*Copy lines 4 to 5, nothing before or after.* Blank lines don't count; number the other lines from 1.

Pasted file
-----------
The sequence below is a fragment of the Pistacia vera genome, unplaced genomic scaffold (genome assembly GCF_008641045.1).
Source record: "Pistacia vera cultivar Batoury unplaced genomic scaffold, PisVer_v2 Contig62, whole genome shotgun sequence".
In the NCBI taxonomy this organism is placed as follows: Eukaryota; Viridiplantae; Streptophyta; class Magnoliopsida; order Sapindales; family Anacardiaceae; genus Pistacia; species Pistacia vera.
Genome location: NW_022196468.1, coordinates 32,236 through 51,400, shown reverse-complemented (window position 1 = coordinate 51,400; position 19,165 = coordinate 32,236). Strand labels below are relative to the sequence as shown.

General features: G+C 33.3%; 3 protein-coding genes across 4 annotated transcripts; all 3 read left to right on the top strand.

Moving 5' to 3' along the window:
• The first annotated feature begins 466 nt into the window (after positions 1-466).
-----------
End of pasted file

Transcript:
Genome location: NW_022196468.1, coordinates 32,236 through 51,400, shown reverse-complemented (window position 1 = coordinate 51,400; position 19,165 = coordinate 32,236). Strand labels below are relative to the sequence as shown.

General features: G+C 33.3%; 3 protein-coding genes across 4 annotated transcripts; all 3 read left to right on the top strand.